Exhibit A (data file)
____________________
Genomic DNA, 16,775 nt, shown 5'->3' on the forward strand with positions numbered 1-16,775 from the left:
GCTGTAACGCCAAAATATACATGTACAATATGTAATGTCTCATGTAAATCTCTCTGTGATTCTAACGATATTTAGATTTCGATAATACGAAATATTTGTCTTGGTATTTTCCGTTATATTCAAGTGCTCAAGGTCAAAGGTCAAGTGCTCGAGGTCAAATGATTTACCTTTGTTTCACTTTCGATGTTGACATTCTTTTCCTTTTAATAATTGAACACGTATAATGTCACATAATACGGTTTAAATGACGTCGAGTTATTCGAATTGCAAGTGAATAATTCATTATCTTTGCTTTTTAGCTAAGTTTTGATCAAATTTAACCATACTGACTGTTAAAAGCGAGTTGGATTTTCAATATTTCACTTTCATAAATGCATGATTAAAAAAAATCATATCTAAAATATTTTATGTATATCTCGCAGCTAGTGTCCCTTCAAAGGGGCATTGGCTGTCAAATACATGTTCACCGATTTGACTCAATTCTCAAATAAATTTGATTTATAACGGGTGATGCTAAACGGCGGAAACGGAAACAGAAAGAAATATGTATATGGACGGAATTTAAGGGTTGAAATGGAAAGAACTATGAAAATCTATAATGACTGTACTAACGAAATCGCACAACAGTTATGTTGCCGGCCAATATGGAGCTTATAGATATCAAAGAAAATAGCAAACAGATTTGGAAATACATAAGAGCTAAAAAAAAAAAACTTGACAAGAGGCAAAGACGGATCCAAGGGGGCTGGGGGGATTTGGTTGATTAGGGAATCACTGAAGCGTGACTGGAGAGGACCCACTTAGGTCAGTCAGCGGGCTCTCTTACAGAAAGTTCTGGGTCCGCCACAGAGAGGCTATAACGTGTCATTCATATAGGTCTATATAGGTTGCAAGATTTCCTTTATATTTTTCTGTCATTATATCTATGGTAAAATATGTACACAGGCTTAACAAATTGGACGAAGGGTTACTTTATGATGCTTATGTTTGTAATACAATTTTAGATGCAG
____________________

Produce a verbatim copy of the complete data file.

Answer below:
Genomic DNA, 16,775 nt, shown 5'->3' on the forward strand with positions numbered 1-16,775 from the left:
GCTGTAACGCCAAAATATACATGTACAATATGTAATGTCTCATGTAAATCTCTCTGTGATTCTAACGATATTTAGATTTCGATAATACGAAATATTTGTCTTGGTATTTTCCGTTATATTCAAGTGCTCAAGGTCAAAGGTCAAGTGCTCGAGGTCAAATGATTTACCTTTGTTTCACTTTCGATGTTGACATTCTTTTCCTTTTAATAATTGAACACGTATAATGTCACATAATACGGTTTAAATGACGTCGAGTTATTCGAATTGCAAGTGAATAATTCATTATCTTTGCTTTTTAGCTAAGTTTTGATCAAATTTAACCATACTGACTGTTAAAAGCGAGTTGGATTTTCAATATTTCACTTTCATAAATGCATGATTAAAAAAAATCATATCTAAAATATTTTATGTATATCTCGCAGCTAGTGTCCCTTCAAAGGGGCATTGGCTGTCAAATACATGTTCACCGATTTGACTCAATTCTCAAATAAATTTGATTTATAACGGGTGATGCTAAACGGCGGAAACGGAAACAGAAAGAAATATGTATATGGACGGAATTTAAGGGTTGAAATGGAAAGAACTATGAAAATCTATAATGACTGTACTAACGAAATCGCACAACAGTTATGTTGCCGGCCAATATGGAGCTTATAGATATCAAAGAAAATAGCAAACAGATTTGGAAATACATAAGAGCTAAAAAAAAAAAACTTGACAAGAGGCAAAGACGGATCCAAGGGGGCTGGGGGGATTTGGTTGATTAGGGAATCACTGAAGCGTGACTGGAGAGGACCCACTTAGGTCAGTCAGCGGGCTCTCTTACAGAAAGTTCTGGGTCCGCCACAGAGAGGCTATAACGTGTCATTCATATAGGTCTATATAGGTTGCAAGATTTCCTTTATATTTTTCTGTCATTATATCTATGGTAAAATATGTACACAGGCTTAACAAATTGGACGAAGGGTTACTTTATGATGCTTATGTTTGTAATACAATTTTAGATGCAG